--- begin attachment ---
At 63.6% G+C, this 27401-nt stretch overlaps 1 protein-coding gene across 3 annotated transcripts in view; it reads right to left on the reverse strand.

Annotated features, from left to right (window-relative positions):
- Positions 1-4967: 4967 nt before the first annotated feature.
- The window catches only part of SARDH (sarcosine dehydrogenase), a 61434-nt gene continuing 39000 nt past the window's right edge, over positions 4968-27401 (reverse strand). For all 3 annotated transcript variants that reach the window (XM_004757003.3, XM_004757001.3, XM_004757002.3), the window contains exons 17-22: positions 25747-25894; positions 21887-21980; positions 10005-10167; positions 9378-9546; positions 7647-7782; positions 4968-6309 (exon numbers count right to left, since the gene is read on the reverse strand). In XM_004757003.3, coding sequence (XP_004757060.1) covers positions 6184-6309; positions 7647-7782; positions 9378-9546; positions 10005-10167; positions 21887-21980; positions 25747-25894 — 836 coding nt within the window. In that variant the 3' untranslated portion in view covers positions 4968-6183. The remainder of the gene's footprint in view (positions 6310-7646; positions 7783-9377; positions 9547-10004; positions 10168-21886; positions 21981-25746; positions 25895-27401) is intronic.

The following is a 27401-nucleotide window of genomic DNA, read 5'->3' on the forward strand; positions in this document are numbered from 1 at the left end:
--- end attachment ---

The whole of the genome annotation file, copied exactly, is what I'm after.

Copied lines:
At 63.6% G+C, this 27401-nt stretch overlaps 1 protein-coding gene across 3 annotated transcripts in view; it reads right to left on the reverse strand.

Annotated features, from left to right (window-relative positions):
- Positions 1-4967: 4967 nt before the first annotated feature.
- The window catches only part of SARDH (sarcosine dehydrogenase), a 61434-nt gene continuing 39000 nt past the window's right edge, over positions 4968-27401 (reverse strand). For all 3 annotated transcript variants that reach the window (XM_004757003.3, XM_004757001.3, XM_004757002.3), the window contains exons 17-22: positions 25747-25894; positions 21887-21980; positions 10005-10167; positions 9378-9546; positions 7647-7782; positions 4968-6309 (exon numbers count right to left, since the gene is read on the reverse strand). In XM_004757003.3, coding sequence (XP_004757060.1) covers positions 6184-6309; positions 7647-7782; positions 9378-9546; positions 10005-10167; positions 21887-21980; positions 25747-25894 — 836 coding nt within the window. In that variant the 3' untranslated portion in view covers positions 4968-6183. The remainder of the gene's footprint in view (positions 6310-7646; positions 7783-9377; positions 9547-10004; positions 10168-21886; positions 21981-25746; positions 25895-27401) is intronic.

The following is a 27401-nucleotide window of genomic DNA, read 5'->3' on the forward strand; positions in this document are numbered from 1 at the left end: